Next morning, we embarked to Cozumel at four thirty at dawn. It was still dark. We hurried to go to a small pier. Jumping inside the boat was easy, then, after two hours of choppy waters and a nauseated feeling for the lack of food; we finally arrived in Cozumel. We were dirty, starved, sandy, and with the illusion of self motion from the ocean trip. But we did it!
We were breath taking, with the many different tones of blue the Caribbean Sea has. From there, we were going to be in one of the most spectacular places of all times.
We were in fantastic Cozumel! In front of the Yucatán Peninsula. It is a flat island made of limestone, covered with mangrove. It has tropical monsoon weather, and it is about the size of Maui, Hawaii. We stayed at a hotel. From this part of the trip, we didn’t camp at all.
At that time, there was a main road for bikes, and open pink jeeps to rent. You could cover half of Cozumel in an easy breezy way. We explored mainly two places; Chankanaab or “Little Sea” from the Mayan language; in the western coast of the island, and the Celarain Lighthouse. The Lighthouse is located at the southerness part of the island and was built to warn ships passing at night so that they would not run aground.
“Little Sea” is one of the masterpieces of nature, we spent most days snorkeling and diving, admiring tropical fish, colorful reefs, green turtles and one moray eel. We were in the reef system now home to more than 65 species of stony coral, 350 species of mollusk and more than 500 species of colorful fish. Mollusks were part of our diet. Dive, pick one, prepared it ceviche style; and you have a plentiful and delicious lunch. For dinner, lobsters were in abundance.
Visiting the Lighthouse was a total wilderness adventure. We covered a jeep with plastic roof and plastic windows, Dad drove on a very narrow dirt road, surrounded by exuberant plants and the jeep was like machine gunned by ginormous bugs all the way. I thought we weren’t going to make it. There was a moment when we couldn’t see the road because the windshield was covered by bugs and slimy insect insides. Not even trying to clean it by activating the windshield wipers or washers was a solution. The windshield wipers were stuck and the washers were going to make a blurry film in the entire windshield; at least there were some tiny clean spots to look through. Finally, after this exotic ordeal we arrived. In front of us there were open ocean waters mixing with the shallow ones in an exquisite variety of blues and foam.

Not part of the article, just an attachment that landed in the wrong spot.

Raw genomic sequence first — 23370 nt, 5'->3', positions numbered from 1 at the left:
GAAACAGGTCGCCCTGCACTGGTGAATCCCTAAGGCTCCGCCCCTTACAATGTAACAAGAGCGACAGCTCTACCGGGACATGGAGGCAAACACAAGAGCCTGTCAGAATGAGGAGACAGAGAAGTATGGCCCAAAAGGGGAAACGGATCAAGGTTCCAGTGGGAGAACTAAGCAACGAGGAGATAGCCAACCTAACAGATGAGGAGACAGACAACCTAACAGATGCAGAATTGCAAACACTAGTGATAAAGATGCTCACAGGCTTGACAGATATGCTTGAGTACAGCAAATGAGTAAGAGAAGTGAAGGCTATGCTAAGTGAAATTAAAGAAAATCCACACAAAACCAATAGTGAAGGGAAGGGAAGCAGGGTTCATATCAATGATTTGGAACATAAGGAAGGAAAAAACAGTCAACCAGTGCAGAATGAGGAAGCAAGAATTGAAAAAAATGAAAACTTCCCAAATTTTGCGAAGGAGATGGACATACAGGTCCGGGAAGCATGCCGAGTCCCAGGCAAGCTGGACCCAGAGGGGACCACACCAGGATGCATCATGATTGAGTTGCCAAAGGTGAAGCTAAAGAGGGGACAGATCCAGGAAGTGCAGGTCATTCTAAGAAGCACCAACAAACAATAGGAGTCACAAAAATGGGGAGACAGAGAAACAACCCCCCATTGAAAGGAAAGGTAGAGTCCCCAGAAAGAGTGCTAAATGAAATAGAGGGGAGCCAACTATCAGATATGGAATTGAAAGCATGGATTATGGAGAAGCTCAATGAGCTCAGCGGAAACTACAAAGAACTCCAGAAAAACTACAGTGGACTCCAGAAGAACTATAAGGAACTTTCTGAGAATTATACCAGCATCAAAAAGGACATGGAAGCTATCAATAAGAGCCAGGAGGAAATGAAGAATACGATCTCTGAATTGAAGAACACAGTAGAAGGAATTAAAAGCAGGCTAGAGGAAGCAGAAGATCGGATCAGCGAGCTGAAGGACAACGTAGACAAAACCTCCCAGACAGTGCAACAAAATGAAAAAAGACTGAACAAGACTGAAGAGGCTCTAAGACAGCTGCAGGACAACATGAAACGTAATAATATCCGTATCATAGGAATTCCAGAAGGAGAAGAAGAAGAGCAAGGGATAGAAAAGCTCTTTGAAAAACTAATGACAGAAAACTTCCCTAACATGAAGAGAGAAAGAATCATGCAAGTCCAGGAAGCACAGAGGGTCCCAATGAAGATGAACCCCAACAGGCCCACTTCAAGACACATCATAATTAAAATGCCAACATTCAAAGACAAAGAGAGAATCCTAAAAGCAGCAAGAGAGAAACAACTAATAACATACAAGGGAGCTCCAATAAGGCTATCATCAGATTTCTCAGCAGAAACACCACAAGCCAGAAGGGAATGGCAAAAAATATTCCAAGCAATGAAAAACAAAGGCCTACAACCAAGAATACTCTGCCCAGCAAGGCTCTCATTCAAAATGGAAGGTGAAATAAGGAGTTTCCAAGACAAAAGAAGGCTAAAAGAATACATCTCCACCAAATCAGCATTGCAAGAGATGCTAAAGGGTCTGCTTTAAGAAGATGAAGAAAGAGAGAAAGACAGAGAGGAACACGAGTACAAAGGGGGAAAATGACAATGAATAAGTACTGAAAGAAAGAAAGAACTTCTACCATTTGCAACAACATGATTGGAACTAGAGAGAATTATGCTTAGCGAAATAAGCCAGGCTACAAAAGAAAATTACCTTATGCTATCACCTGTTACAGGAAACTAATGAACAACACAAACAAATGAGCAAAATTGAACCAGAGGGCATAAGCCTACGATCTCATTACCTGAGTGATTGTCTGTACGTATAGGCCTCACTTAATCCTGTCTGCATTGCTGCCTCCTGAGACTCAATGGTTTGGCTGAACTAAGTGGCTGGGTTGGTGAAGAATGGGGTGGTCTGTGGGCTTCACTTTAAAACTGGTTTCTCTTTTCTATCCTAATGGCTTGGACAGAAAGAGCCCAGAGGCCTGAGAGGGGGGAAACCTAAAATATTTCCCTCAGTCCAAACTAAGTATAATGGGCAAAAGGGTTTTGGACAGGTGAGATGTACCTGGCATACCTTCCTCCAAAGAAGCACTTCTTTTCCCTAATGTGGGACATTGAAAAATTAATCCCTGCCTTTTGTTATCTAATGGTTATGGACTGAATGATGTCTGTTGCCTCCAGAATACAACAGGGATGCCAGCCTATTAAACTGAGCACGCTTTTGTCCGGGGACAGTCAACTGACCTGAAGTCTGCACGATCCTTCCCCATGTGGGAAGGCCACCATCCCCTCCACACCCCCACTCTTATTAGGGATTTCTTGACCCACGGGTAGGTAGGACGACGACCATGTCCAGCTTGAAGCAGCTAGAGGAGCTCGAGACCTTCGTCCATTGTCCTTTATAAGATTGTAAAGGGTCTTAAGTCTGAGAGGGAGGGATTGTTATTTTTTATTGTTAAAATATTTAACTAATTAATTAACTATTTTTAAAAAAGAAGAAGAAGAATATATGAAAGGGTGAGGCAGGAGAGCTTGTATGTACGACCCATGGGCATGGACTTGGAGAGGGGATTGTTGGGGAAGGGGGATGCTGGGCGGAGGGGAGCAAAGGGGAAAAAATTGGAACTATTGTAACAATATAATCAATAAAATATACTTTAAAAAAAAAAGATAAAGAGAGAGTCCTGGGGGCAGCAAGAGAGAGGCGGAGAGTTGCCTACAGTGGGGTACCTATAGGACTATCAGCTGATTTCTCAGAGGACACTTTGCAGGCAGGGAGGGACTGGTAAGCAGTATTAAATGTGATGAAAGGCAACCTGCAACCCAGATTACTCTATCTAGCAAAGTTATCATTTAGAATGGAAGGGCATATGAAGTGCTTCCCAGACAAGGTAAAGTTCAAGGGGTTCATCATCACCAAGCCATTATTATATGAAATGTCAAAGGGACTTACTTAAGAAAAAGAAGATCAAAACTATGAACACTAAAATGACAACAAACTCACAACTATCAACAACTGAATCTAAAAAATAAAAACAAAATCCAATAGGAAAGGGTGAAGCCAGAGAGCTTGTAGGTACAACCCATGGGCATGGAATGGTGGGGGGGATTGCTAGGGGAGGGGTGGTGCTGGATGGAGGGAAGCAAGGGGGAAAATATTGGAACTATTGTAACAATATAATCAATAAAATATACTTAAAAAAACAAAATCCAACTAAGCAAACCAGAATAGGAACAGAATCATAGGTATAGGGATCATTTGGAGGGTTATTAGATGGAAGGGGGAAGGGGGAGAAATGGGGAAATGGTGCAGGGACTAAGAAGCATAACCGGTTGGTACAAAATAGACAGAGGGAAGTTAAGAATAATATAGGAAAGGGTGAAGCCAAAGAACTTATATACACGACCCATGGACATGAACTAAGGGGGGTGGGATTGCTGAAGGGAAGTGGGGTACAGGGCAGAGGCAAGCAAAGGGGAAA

Nowadays the Celarain Lighthouse is a beautiful park called “Parque Punta Sur” where visitors observe nature, and party at restaurants. To get there, there is a wide trimmed road and people see from afar a cordoned site with a Mayan ruin.
Several civilizations have come and gone on the island; from 10,000 inhabitants in the pre-Columbian era to 172 after a chickenpox epidemic, to a 100,000 population as in 2011. Pirates, Cruises, traders, hurricanes, oil spills and motorboats have destroyed some of its old charm. Today, the new charm is that, Cozumel is in preservation mode and Playa del Carmen is a touristic point with 149,923 inhabitants. In 1970 Cancun started to develop and then, The Rivera Maya was born. We still adore it! The next episodes of the story will continue in other two parts later on.